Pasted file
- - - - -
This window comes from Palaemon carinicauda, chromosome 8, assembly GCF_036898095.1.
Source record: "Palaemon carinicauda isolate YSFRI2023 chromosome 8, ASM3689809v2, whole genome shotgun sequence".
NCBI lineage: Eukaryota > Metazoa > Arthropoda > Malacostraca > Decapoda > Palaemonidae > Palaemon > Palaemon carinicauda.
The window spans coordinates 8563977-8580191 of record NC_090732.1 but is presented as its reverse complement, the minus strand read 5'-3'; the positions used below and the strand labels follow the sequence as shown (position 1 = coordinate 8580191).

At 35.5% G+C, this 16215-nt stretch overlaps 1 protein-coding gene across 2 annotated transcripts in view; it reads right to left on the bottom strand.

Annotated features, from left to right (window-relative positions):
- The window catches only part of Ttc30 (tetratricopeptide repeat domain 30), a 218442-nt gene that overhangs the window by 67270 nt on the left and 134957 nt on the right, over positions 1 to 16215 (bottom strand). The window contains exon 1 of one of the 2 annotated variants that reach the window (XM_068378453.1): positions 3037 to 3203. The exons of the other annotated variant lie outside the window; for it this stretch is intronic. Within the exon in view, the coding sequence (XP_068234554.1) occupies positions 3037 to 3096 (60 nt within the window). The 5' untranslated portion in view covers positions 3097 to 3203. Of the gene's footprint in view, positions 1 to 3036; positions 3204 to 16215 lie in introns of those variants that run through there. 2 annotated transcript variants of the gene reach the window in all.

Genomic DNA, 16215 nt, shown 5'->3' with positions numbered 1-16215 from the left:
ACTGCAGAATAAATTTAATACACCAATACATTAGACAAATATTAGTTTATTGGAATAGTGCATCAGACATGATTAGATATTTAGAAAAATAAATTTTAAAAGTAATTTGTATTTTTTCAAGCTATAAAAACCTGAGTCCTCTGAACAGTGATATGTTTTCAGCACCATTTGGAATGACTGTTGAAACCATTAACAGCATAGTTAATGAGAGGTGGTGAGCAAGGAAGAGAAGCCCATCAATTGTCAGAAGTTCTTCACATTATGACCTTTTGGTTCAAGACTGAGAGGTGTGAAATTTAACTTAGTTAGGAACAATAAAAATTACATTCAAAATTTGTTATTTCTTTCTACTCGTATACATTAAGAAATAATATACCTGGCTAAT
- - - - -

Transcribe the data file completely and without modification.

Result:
This window comes from Palaemon carinicauda, chromosome 8, assembly GCF_036898095.1.
Source record: "Palaemon carinicauda isolate YSFRI2023 chromosome 8, ASM3689809v2, whole genome shotgun sequence".
NCBI lineage: Eukaryota > Metazoa > Arthropoda > Malacostraca > Decapoda > Palaemonidae > Palaemon > Palaemon carinicauda.
The window spans coordinates 8563977-8580191 of record NC_090732.1 but is presented as its reverse complement, the minus strand read 5'-3'; the positions used below and the strand labels follow the sequence as shown (position 1 = coordinate 8580191).

At 35.5% G+C, this 16215-nt stretch overlaps 1 protein-coding gene across 2 annotated transcripts in view; it reads right to left on the bottom strand.

Annotated features, from left to right (window-relative positions):
- The window catches only part of Ttc30 (tetratricopeptide repeat domain 30), a 218442-nt gene that overhangs the window by 67270 nt on the left and 134957 nt on the right, over positions 1 to 16215 (bottom strand). The window contains exon 1 of one of the 2 annotated variants that reach the window (XM_068378453.1): positions 3037 to 3203. The exons of the other annotated variant lie outside the window; for it this stretch is intronic. Within the exon in view, the coding sequence (XP_068234554.1) occupies positions 3037 to 3096 (60 nt within the window). The 5' untranslated portion in view covers positions 3097 to 3203. Of the gene's footprint in view, positions 1 to 3036; positions 3204 to 16215 lie in introns of those variants that run through there. 2 annotated transcript variants of the gene reach the window in all.

Genomic DNA, 16215 nt, shown 5'->3' with positions numbered 1-16215 from the left:
ACTGCAGAATAAATTTAATACACCAATACATTAGACAAATATTAGTTTATTGGAATAGTGCATCAGACATGATTAGATATTTAGAAAAATAAATTTTAAAAGTAATTTGTATTTTTTCAAGCTATAAAAACCTGAGTCCTCTGAACAGTGATATGTTTTCAGCACCATTTGGAATGACTGTTGAAACCATTAACAGCATAGTTAATGAGAGGTGGTGAGCAAGGAAGAGAAGCCCATCAATTGTCAGAAGTTCTTCACATTATGACCTTTTGGTTCAAGACTGAGAGGTGTGAAATTTAACTTAGTTAGGAACAATAAAAATTACATTCAAAATTTGTTATTTCTTTCTACTCGTATACATTAAGAAATAATATACCTGGCTAAT